How many times have you started a new health and fitness routine and failed to stick to it? Maybe it was a New Year’s resolution to go to the gym regularly, or a decision to cut back on unhealthy eating. How did it feel when you failed? Not great? You may have even decided that its not for you and have given up trying to improve your health and fitness. Over the last few weeks I’ve been learning about the psychology behind making sustainable change and embedding new habits as I prepare my new coaching package, Change for Good. It turns out there are lots of tricks you can use. So don’t give up, read on!
I’m currently working towards a goal of getting back into running. I’d like to be able to comfortable run the full distance of a trail in the local Redwoods forest by November. Not super ambitious (it’s only 2.9km) but I feel like its good to start with an achievable goal.
So this is Tip #1: Set realistic and achievable goals.
The satisfaction of being successful will go a long way towards you wanting to try harder next time and achieve more. If you aim too high you can set yourself up for failure which will reduce your desire to try.
Tip #2: Choose something you like doing at least a little bit.
Choose something that has some positives in it for you then focus on those good bits. Running feels good for my body, even though that feeling is pretty short lived. My aim is to extend out those good feelings so I can go further and get stronger and fitter while still enjoying it.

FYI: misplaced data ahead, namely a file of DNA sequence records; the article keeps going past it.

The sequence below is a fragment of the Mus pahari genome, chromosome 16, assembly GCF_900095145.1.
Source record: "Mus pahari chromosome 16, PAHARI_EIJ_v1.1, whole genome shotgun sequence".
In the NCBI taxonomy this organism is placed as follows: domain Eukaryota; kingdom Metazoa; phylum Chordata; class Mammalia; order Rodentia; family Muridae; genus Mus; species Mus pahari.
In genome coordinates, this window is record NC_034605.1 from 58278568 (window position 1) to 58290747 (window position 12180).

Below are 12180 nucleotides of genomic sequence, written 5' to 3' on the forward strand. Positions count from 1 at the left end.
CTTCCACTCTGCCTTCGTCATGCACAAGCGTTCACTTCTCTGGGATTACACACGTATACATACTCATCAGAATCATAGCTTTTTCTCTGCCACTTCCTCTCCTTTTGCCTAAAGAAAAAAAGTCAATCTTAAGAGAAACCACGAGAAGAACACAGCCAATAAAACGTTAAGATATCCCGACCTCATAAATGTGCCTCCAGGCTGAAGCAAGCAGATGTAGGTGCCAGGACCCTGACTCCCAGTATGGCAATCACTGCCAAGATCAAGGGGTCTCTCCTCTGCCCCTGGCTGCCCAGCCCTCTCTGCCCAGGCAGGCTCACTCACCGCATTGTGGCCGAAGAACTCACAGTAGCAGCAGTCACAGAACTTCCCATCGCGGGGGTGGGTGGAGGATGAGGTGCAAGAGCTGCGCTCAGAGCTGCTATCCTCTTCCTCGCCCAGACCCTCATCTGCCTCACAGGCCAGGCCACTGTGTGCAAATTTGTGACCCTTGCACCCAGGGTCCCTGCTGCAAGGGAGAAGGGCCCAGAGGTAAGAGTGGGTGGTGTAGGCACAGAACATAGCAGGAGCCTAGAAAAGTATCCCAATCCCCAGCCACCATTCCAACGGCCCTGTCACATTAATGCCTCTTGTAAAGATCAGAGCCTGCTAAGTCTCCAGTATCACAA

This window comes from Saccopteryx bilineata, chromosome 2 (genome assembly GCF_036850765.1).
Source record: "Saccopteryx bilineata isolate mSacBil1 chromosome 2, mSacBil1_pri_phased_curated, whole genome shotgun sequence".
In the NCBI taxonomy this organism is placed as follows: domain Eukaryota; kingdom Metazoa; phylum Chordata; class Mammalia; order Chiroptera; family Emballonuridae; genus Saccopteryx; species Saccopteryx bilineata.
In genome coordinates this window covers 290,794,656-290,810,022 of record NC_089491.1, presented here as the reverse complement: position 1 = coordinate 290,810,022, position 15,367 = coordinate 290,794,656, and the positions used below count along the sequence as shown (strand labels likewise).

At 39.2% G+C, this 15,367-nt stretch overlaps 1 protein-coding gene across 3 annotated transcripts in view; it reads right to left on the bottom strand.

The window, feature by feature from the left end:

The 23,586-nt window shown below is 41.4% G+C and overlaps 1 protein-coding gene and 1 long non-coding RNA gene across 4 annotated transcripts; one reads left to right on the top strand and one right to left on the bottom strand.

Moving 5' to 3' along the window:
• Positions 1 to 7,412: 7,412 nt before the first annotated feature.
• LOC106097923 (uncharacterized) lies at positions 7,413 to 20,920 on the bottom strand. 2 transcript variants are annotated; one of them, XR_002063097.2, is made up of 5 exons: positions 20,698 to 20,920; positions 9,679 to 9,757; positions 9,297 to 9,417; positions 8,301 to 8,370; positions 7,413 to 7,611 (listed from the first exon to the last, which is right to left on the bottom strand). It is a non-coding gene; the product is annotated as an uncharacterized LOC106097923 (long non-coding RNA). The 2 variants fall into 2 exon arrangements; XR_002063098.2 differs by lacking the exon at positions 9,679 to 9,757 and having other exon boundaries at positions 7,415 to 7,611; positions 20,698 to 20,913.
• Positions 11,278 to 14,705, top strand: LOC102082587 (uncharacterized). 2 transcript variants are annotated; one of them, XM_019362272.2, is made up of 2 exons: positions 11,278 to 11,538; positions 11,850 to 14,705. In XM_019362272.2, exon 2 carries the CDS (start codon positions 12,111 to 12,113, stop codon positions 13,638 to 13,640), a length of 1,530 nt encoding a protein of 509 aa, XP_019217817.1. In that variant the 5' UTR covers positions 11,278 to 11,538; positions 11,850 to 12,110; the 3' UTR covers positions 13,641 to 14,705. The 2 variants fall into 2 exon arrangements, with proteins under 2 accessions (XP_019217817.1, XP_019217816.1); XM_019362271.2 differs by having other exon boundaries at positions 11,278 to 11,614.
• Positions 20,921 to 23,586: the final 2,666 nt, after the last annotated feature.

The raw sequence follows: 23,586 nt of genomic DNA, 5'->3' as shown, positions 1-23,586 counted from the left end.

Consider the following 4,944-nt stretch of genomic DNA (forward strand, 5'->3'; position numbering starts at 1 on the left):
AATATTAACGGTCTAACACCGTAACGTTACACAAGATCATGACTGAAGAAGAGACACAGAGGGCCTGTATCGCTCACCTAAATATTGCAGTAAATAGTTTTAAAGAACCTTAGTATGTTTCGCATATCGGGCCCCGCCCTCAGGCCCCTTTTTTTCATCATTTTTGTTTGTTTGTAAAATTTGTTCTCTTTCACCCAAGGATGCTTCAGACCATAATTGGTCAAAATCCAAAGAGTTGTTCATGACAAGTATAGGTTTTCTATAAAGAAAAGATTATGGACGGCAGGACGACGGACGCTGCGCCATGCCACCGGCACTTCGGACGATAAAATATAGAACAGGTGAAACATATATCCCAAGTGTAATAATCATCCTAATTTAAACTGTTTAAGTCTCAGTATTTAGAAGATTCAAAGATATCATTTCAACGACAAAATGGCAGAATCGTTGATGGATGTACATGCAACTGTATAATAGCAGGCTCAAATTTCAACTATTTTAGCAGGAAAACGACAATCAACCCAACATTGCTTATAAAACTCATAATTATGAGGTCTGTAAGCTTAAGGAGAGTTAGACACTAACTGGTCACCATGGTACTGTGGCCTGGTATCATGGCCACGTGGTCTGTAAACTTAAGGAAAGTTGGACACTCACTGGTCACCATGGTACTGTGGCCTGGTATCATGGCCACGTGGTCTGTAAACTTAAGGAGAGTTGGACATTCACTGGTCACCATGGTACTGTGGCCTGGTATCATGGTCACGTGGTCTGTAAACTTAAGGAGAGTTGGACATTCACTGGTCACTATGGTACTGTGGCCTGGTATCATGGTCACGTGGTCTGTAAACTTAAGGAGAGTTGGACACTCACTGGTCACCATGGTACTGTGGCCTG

Tip #3: Set a goal, write it down and share it with others.
Its too easy to talk ourselves out of something hard, or change the goal in our head. Don’t cheat yourself. Set yourself up to succeed by setting a clear and specific goal and getting others to provide support and accountability. We also need to believe in our ability to achieve the goal. Visualize yourself reaching your goal. Enjoy the feelings of success. Savor the anticipation of sharing a win with someone supportive.
Tip #4: Make a plan and keep it real.
Be clear about what steps you need to take to reach your goal. Make the plan clear, specific and achievable. For me, I need to embed a habit of going for regular runs to reach my goal of 2.9km by 1 December. My plan is to turn my daily walk into a run three days a week. I’ll start out by running and walking in intervals, then decrease the length of the walks until I can run the whole way.
Tip #5: Establish the Cue, the Routine and the Reward.
These are the components that embed a habit in our brain, as described by Charles Duhigg in his book The Power of Habit. The cue is a trigger or signal that tells us to act in a certain way. An easy one for me – I walk my daughter to school every day, so that’s my cue to continue on to do my daily walk in the forest. To shift this to a run I know I just need to dress in my running clothes and call it a run rather than a walk in my head.
The routine is the behaviour that you want to instill. Its best if you clearly define this in an ‘if…, then…’ format. For example, my routine would be: “If I put my running gear on first thing, then I will run instead of walk after I’ve dropped my daughter at school.”